In a speech in Atlanta to the Scouts' national annual meeting, Gates referred to recent moves by Scout councils in New York City and elsewhere to defy the ban.
"The status quo in our movement's membership standards cannot be sustained," he said.
Gates said no change in the policy would be made at the national meeting. But he raised the possibility of revising the policy at some point soon so that local Scout organizations could decide on their own whether to allow gays as adult volunteers and paid staff.
In 2013, after bitter internal debate, the BSA decided to allow openly gay youth as scouts, but not gay adults as leaders. The change took effect in January 2014.
Gates, who became the BSA's president in May 2014, said at the time that he personally would have favoured ending the ban on gay adults, but he opposed any further debate after the Scouts' policymaking body upheld the ban.
On Thursday, however, he said recent events "have confronted us with urgent challenges I did not foresee and which we cannot ignore."
He cited the recent defiant announcement by the BSA's New York City chapter in early April that it had hired the nation's first openly gay Eagle Scout as a summer camp leader. He also cited broader developments related to gay rights.
"I remind you of the recent debates we have seen in places like Indiana and Arkansas over discrimination based on sexual orientation, not to mention the impending U.S. Supreme Court decision this summer on gay marriage," he said. "We must deal with the world as it is, not as we might wish it to be."
Gates said the BSA technically had the power to revoke the charters of councils that defied the ban on gay adults, but said this would be harmful to boys in those regions
He also noted that many states have passed laws prohibiting employment discrimination based on sexual orientation, raising the possibility of extensive legal battles.
"Thus, between internal challenges and potential legal conflicts, the BSA finds itself in an unsustainable position, a position that makes us vulnerable to the possibility the courts simply will order us at some point to change our membership policy," Gates said.
He expressed concern that an eventual court order might also strike down the BSA's policy of banning atheists.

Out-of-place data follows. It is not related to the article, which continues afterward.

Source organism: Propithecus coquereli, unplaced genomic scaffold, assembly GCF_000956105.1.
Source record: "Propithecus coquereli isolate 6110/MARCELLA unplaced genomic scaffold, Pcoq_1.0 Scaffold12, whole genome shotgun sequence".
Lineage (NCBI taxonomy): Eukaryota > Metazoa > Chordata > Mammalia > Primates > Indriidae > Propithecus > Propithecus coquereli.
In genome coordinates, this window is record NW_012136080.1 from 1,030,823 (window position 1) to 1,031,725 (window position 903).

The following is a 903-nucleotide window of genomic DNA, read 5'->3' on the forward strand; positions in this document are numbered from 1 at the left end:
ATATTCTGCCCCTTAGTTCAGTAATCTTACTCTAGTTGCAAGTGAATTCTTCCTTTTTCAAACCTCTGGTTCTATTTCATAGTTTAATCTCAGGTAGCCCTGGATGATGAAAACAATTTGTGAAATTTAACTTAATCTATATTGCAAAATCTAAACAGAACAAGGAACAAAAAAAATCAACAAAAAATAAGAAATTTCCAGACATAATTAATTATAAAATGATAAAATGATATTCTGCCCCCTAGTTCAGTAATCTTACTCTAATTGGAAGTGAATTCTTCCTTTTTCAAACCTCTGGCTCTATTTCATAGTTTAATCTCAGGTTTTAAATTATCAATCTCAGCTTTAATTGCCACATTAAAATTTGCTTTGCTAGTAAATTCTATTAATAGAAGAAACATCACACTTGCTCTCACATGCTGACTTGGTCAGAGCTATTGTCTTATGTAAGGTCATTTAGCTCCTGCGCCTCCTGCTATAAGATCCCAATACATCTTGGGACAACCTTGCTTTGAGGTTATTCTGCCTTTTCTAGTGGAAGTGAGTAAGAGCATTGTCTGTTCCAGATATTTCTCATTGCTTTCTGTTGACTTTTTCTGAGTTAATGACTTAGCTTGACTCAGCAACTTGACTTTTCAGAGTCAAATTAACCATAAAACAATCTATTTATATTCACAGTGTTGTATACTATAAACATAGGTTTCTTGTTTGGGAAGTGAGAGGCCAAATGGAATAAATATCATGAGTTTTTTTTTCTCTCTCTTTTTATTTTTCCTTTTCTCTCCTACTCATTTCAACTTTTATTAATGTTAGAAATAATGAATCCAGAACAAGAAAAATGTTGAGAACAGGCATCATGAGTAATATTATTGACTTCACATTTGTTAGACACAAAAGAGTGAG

"Waiting for the courts is a gamble with huge stakes," he said. "Alternatively, we can move at some future date — but sooner rather than later — to seize control of our own future, set our own course and change our policy in order to allow charter partners — unit sponsoring organizations — to determine the standards for their Scout leaders."
Such an approach, he said, would allow churches, which sponsor about 70 per cent of Scout units, to establish leadership standards consistent with their faith.
"I truly fear that any other alternative will be the end of us as a national movement," he said.
The Utah-based Mormon church is the nation's largest sponsor of Boy Scout units, and in the past has supported the ban on participation by openly gay adults.
In a brief statement Thursday, the church said it would examine any policy changes "very carefully to assess how they might impact our own century-long association with the BSA."
Zach Wahls of Scouts for Equality, a group that has campaigned against the ban, welcomed Gates' remarks.
"Dr. Gates has built his reputation on straight talk and tough decisions," said Wahls. "It seems like the Boy Scouts will continue an internal dialogue about the subject and that a change within the next year or two is imminent."
The Human Rights Campaign, the largest U.S. gay-rights group, called Gates' speech "a step in the right direction."
"But, as we have said many times previously, half measures are unacceptable, especially at one of America's most storied institutions," said the campaign's president, Chad Griffin. "It's time for BSA leaders to show true leadership and embrace a full national policy of inclusion."
Until Thursday, there had been no indication how the BSA would respond to the New York Councils, which on April 2 announced the hiring of Pascal Tessier, an 18-year-old Eagle Scout. Tessier, currently finishing his freshman year of college, has been a vocal advocate of opening the 105-year-old organization to gay scouts and leaders.
Tessier had been getting legal advice from prominent lawyer David Boies, whose recent causes include arguing for recognition of same-sex marriage. Boies said it was possible that Tessier's hiring could lead to litigation between the New York chapter and the BSA's national headquarters, but he expressed hope this could be avoided.
After Tessier's hire, New York Attorney General Eric Schneiderman's office opened an inquiry into the BSA's membership policies and influence over local councils' hiring decisions. The office, which cited state laws against hiring discrimination based on sexual orientation, was reviewing Gates' remarks Thursday.
One of Tessier's lawyers, Josh Schiller, expressed hope that the BSA's ban would be lifted.
"People will join the Boy Scouts and look at them as an organization that has the principles of equality," he said.
Debate over the BSA policy has coincided with a steady drop in the organization's youth membership, which fell 7.4 per cent last year to about 2.4 million.
After the 2013 decision to admit gay youth, some conservatives split from the BSA to form a new group, Trail Life USA, which has created its own ranks, badges and uniforms. The group claims a membership of 23,000 youths and adults.
Trail Life's chairman, John Stemberger, said his organization was "saddened" by Gates' speech.
"It is tragic that the BSA is willing to risk the safety and security of its boys because of peer pressure from activists groups," he said. "Trail Life USA remains committed to timeless Christian values."
Associated Press writer Michelle Price in Salt Lake City contributed to this report.
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